Microsoft is usually very good at presenting new products years ahead of the actual launch - but there continues to be a very remarkable absence of a single strategy for support of Windows applications or Windows as a well integrated desktop.
Android provides many improvements that Windows does not offer as part of the standard platform:
* Easy app discovery and installation (Android Market)
* Easy complete app removal
* Easy and tight Integration of phone book, GIS, messaging, online accounts etc.
* Automatic light control of the display
* Removes the need to terminate apps from the user
* Removes the need to think about file structures, which most users don't seem to grasp.
* Instant on
* OTA OS upgrades
In the future, Microsoft may provide many of these features, too, but it seems that it will take many years, because:
* Windows 8 seems to contain some technologies intended for improving on the mentioned deficiencies.
* Windows 8 is planned for 2012.
* It may take longer than that, before Windows 8 is out, based on Microsoft's historic performance.
* It often takes customers years to upgrade their Windows clients - some large organizations are still installing Windows XP. We might therefore not see a general deployment of Windows 8 before 2014 or much later.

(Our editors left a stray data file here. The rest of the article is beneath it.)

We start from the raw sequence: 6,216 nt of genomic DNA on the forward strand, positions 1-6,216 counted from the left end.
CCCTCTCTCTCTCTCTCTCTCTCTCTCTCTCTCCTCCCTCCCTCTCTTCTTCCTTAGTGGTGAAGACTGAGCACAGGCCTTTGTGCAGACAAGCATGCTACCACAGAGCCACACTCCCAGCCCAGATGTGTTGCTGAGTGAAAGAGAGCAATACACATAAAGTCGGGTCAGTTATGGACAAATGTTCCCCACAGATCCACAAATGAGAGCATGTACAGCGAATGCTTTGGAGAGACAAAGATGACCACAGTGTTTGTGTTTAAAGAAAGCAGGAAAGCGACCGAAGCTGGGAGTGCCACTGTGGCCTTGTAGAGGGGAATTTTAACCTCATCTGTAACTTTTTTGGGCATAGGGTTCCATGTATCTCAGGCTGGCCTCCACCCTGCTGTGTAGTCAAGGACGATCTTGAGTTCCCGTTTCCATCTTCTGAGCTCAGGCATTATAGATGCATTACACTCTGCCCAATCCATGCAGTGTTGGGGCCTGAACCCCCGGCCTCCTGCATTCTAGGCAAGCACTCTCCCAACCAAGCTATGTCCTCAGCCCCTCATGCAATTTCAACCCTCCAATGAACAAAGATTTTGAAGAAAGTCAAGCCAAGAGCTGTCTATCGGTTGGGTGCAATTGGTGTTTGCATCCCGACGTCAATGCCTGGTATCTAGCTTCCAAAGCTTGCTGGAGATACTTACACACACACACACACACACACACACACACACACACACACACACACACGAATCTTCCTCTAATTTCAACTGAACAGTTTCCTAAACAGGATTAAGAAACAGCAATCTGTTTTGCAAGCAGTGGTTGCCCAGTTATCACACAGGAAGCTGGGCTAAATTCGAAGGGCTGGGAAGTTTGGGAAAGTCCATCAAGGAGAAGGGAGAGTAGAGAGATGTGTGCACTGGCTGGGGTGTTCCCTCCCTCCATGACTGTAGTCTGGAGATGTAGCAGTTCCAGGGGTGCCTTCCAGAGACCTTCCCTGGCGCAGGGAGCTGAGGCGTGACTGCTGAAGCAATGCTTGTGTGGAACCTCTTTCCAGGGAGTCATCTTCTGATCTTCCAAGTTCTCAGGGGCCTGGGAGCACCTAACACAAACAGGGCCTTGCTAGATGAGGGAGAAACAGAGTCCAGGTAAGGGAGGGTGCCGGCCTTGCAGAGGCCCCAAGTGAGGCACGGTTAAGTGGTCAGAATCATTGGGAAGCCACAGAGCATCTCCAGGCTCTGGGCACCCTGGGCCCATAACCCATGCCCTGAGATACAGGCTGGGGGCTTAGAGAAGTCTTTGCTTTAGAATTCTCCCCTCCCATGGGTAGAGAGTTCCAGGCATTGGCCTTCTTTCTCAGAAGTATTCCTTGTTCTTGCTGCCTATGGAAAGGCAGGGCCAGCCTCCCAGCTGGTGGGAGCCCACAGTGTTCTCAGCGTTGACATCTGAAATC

* Microsoft does not make much PR about how to write client-side apps for Windows, how to future-proof them and certainly does not make it easy. Delphi is still king of doing that.
* Microsoft does not seem to prepare a platform for Windows apps that can be installed on Vista, Windows 7 or even Windows XP.
Don't be fooled about the press focus on touch devices; according to Paul Thurrott, Apple is still gaining market share on laptops, and Google is preparing a mouse-based OS, too (Chrome OS). Chrome OS seems to contain many of the features in the first list above, including the concept of installed apps.
Does this mean that Windows is dead? No, not in business, and not on the server. Some hardcore gamers and those that want "the same at home that they have at work" will still keep it, of course. But frankly, once Google Chrome OS is out, there isn't much advantage in buying a Windows PC, if you are an average consumer with no special preferences for specific software packages. Some may even just use a touch tablet with a keyboard.
So, how will the business desktop look like 5 years from now? My best guess is: fragmented.